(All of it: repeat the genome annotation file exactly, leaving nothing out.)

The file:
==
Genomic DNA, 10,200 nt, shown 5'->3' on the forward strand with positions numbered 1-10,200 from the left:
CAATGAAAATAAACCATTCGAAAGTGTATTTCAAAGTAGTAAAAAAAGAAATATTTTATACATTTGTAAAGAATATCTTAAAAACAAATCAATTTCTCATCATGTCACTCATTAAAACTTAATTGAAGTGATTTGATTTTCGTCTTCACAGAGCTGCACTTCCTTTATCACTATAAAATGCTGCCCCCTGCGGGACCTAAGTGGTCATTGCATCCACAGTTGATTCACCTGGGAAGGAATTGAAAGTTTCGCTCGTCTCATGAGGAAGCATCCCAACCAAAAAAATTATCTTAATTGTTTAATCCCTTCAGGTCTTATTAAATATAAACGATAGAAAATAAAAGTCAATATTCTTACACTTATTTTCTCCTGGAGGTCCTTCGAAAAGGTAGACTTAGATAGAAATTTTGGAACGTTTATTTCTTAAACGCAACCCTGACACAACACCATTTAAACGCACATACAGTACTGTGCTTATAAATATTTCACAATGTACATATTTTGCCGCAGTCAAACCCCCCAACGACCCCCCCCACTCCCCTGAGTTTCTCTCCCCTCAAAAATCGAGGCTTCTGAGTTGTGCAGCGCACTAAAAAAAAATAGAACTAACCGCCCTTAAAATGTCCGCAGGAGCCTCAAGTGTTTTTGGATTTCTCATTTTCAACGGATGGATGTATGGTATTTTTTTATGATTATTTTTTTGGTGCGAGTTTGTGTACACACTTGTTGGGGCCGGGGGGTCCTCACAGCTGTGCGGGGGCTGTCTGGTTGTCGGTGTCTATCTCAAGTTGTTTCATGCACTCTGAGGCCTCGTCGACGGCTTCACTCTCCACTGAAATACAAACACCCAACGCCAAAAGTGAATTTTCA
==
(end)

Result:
Genomic DNA, 10,200 nt, shown 5'->3' on the forward strand with positions numbered 1-10,200 from the left:
CAATGAAAATAAACCATTCGAAAGTGTATTTCAAAGTAGTAAAAAAAGAAATATTTTATACATTTGTAAAGAATATCTTAAAAACAAATCAATTTCTCATCATGTCACTCATTAAAACTTAATTGAAGTGATTTGATTTTCGTCTTCACAGAGCTGCACTTCCTTTATCACTATAAAATGCTGCCCCCTGCGGGACCTAAGTGGTCATTGCATCCACAGTTGATTCACCTGGGAAGGAATTGAAAGTTTCGCTCGTCTCATGAGGAAGCATCCCAACCAAAAAAATTATCTTAATTGTTTAATCCCTTCAGGTCTTATTAAATATAAACGATAGAAAATAAAAGTCAATATTCTTACACTTATTTTCTCCTGGAGGTCCTTCGAAAAGGTAGACTTAGATAGAAATTTTGGAACGTTTATTTCTTAAACGCAACCCTGACACAACACCATTTAAACGCACATACAGTACTGTGCTTATAAATATTTCACAATGTACATATTTTGCCGCAGTCAAACCCCCCAACGACCCCCCCCACTCCCCTGAGTTTCTCTCCCCTCAAAAATCGAGGCTTCTGAGTTGTGCAGCGCACTAAAAAAAAATAGAACTAACCGCCCTTAAAATGTCCGCAGGAGCCTCAAGTGTTTTTGGATTTCTCATTTTCAACGGATGGATGTATGGTATTTTTTTATGATTATTTTTTTGGTGCGAGTTTGTGTACACACTTGTTGGGGCCGGGGGGTCCTCACAGCTGTGCGGGGGCTGTCTGGTTGTCGGTGTCTATCTCAAGTTGTTTCATGCACTCTGAGGCCTCGTCGACGGCTTCACTCTCCACTGAAATACAAACACCCAACGCCAAAAGTGAATTTTCA